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      Large files can approach raw-disk performance for sequential I/O
      operations.

      fsadm performs extent reorganization on all inodes on the file system.
      Each pass through the inodes will move the file system closer to
      optimal organization.

      fsadm reduces both file fragmentation and free extent fragmentation in
      each pass.  In older versions of VxFS, considerable effort was made to
      obtain an optimal file system layout.  In current versions, fsadm
      relies on VxFS kernel allocation mechanisms to reallocate files in a
      more favorable extent geometry.  At the same time, the kernel
      allocation mechanism is prevented from using blocks in areas of the
      free list that fsadm tries to make more contiguous.

      The command syntax to perform extent reorganization is

      fsadm -e [-E] [-v] [-s] [-l largesize] [-p passes] [-r rawdev] [-t
      time] mount_point

      The following example shows the output from the fsadm -F vxfs -e -s -E
      command:

      # fsadm -F vxfs -e -s -E /home

	Extent Fragmentation Report
	      Total    Average	    Average	Total
	      Files    File Blks    # Extents	Free Blks
	       9293	    115		  1	 149352
	  blocks used for indirects: 48
	  % Free blocks in extents smaller than 64 blks: 10.40
	  % Free blocks in extents smaller than	 8 blks: 0.56
	  % blks allocated to extents 64 blks or larger: 91.67
	  Free Extents By Size
		1:	 156		2:	 140		4:	 101
		8:	 292	       16:	 290	       32:	 241
	       64:	 155	      128:	  94	      256:	  43
	      512:	  33	     1024:	  20	     2048:	   1
	     4096:	   1	     8192:	   1	    16384:	   1
	    32768:	   1	    65536:	   0	   131072:	   0
	   262144:	   0	   524288:	   0	  1048576:	   0
	  2097152:	   0	  4194304:	   0	  8388608:	   0
	 16777216:	   0	 33554432:	   0	 67108864:	   0
	134217728:	   0	268435456:	   0	536870912:	   0
       1073741824:	   0   2147483648:	   0

       Pass 1 Statistics
		 Extents    Reallocations   Ioctls		Errors
		 Searched     Attempted	    Issued   FileBusy	NoSpace	  Total
       total	    12547	  287	      158	 0	    0	     0




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       Pass 2 Statistics
		 Extents    Reallocations   Ioctls		Errors
		 Searched     Attempted	    Issued   FileBusy	NoSpace	  Total
       total	    13157	  148	       72	 0	    0	     0

	Extent Fragmentation Report
	      Total    Average	    Average	Total
	      Files    File Blks    # Extents	Free Blks
	       9294	    123		  1	  70400
	  blocks used for indirects: 64
	  % Free blocks in extents smaller than 64 blks: 14.00
	  % Free blocks in extents smaller than	 8 blks: 0.70
	  % blks allocated to extents 64 blks or larger: 92.09
	  Free Extents By Size
		1:	 102		2:	  79		4:	  59
		8:	 192	       16:	 189	       32:	 150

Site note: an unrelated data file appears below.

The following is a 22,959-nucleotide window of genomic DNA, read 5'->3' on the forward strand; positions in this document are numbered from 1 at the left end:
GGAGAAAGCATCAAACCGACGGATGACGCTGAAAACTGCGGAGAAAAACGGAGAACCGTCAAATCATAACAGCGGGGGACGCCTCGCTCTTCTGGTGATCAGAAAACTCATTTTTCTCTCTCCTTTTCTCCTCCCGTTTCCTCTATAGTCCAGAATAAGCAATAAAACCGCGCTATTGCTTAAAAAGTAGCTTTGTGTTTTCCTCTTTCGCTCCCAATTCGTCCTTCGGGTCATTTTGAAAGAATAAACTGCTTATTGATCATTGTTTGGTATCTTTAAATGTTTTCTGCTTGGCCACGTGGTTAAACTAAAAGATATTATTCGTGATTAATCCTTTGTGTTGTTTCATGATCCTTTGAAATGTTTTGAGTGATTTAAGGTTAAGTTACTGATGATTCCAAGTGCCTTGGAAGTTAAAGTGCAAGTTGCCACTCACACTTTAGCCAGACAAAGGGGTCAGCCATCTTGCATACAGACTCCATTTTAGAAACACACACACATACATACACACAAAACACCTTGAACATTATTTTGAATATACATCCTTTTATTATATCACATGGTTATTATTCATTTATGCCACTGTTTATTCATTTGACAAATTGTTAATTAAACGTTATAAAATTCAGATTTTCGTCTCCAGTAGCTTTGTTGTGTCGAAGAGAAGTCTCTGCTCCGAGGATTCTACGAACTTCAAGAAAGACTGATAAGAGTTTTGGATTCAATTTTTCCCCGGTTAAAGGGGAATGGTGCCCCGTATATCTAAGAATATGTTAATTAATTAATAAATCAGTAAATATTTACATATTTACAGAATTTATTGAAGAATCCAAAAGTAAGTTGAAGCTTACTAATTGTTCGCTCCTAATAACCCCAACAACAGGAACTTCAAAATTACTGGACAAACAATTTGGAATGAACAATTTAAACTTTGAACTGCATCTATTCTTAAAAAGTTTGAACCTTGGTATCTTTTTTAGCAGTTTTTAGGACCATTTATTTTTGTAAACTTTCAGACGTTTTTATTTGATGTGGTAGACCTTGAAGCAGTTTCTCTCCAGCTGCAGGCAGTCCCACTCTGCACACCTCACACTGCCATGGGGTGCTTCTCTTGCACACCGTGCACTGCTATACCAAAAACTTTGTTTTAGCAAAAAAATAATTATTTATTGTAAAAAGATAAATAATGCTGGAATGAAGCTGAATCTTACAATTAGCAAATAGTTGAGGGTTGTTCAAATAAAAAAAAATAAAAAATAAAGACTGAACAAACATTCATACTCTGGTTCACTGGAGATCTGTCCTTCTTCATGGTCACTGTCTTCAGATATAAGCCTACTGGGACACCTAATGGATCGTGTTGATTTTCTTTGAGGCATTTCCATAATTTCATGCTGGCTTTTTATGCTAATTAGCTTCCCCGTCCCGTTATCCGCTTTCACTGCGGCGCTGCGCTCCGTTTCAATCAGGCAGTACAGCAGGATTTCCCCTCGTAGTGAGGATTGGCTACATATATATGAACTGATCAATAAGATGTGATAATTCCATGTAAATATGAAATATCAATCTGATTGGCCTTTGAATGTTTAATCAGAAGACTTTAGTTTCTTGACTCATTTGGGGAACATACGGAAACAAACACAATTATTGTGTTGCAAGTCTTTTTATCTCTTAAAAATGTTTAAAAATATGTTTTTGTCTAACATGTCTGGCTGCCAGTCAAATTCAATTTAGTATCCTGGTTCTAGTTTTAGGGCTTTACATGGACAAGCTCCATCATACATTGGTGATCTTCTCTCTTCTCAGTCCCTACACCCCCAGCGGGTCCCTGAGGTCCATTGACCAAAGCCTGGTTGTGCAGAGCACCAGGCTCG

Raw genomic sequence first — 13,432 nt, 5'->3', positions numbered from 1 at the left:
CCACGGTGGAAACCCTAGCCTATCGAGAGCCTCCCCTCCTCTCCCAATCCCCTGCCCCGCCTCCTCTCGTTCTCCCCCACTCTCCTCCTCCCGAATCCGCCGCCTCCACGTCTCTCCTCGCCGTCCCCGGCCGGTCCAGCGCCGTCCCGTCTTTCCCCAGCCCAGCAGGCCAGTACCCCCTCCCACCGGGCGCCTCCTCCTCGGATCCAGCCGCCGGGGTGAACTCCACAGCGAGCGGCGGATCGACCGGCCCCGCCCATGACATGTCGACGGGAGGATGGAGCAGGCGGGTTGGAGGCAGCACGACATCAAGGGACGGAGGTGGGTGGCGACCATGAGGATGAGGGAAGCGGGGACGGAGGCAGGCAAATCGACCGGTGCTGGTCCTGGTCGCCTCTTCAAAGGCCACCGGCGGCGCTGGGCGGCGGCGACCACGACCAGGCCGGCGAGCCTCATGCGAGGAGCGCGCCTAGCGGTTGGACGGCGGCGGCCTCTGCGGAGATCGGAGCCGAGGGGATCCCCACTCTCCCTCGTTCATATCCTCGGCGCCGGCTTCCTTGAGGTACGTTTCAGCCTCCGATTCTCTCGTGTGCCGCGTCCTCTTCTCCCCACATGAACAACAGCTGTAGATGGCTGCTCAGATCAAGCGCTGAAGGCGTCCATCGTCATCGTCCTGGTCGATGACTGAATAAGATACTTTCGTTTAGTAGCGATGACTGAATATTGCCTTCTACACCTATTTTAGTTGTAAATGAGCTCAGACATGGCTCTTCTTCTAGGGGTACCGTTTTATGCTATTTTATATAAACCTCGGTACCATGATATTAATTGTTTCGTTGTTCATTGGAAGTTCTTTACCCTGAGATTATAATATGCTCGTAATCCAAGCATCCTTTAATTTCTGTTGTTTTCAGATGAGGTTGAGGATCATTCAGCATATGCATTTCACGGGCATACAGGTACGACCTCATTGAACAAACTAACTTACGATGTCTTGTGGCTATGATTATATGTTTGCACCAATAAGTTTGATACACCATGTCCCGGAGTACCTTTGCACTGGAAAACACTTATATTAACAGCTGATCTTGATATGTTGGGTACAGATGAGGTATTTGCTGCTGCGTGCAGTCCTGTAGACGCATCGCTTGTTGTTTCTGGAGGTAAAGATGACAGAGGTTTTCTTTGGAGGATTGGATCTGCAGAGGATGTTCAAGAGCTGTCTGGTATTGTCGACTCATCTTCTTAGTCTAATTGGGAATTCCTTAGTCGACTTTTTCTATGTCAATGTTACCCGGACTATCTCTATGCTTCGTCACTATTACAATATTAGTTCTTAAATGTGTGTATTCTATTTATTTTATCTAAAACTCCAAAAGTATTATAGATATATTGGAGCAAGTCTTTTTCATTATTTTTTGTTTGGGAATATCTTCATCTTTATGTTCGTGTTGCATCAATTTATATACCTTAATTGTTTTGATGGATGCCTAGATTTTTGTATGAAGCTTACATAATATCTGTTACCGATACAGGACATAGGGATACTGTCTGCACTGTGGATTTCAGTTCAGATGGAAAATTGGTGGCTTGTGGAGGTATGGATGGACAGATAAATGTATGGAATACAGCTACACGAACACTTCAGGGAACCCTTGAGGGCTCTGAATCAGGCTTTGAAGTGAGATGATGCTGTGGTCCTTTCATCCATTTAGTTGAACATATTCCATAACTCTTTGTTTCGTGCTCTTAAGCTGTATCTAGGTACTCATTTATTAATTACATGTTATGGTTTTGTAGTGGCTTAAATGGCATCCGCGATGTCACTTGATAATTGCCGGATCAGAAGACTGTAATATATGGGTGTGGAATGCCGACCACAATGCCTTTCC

64:	  64	      128:	  37	      256:	  22
	      512:	   2	     1024:	   4	     2048:	   4
	     4096:	   4	     8192:	   2	    16384:	   0
	    32768:	   0	    65536:	   0	   131072:	   0
	   262144:	   0	   524288:	   0	  1048576:	   0
	  2097152:	   0	  4194304:	   0	  8388608:	   0
	 16777216:	   0	 33554432:	   0	 67108864:	   0
	134217728:	   0	268435456:	   0	536870912:	   0
       1073741824:	   0   2147483648:	   0

      Note that the default five passes were scheduled, but the
      reorganization finished in two passes.

      This file system had a significant amount of free space although there
      were several free small extents.	The situation was corrected by
      reallocating one or more of the extents on many of the files.  The
      files selected for reallocation in this case are those with extents in
      the heavily fragmented section of the allocation units.  The time it
      takes to complete extent reorganization varies, depending on the
      degree of fragmentation, disk speed, and the number of inodes in the
      file system.  In general, extent reorganization takes approximately
      one minute for every 100 megabytes of disk space.

      In the preceding example, the column "Extents Searched" contains the
      total number of extents examined.	 The column "Reallocations
      Attempted" contains the total number of consolidations or merging of
      extents performed.  The column "Ioctls Issued" contains the total
      number of reorganization request calls made during the pass.  This
      corresponds closely to the number of files that are being operated on
      in that pass as most files can be reorganized with a single ioctl.
      (More than one extent may be consolidated in one operation.)

      The column "FileBusy" (located under the heading "Errors") shows the
      total number of reorganization requests that failed because the file
      was active during reorganization.	 The column "NoSpace" (located under



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 fsadm_vxfs(1M)						      fsadm_vxfs(1M)




      the heading "Errors") contains the total number of reorganization
      requests that failed because an extent presumed free was allocated
      during the reorganization.  The column "Total" (located under the
      heading "Errors") is the total number or errors encountered during the
      reorganization and may include errors that were not included with
      "FileBusy" or "NoSpace."

    Notes
      The online reorganization and online resize features of fsadm are
      available only with the HP OnLineJFS product.

 FILES
      lost+found/.fsadm	       lock file

      /dev/rdsk/*	       file system devices

 SEE ALSO
      fcntl(2), fsadm(1M), mkfs_vxfs(1M), mount_vxfs(1M), vxfsio(7),
      vxupgrade(1M).



































 Hewlett-Packard Company	   - 12 -   HP-UX Release 11i: November 2000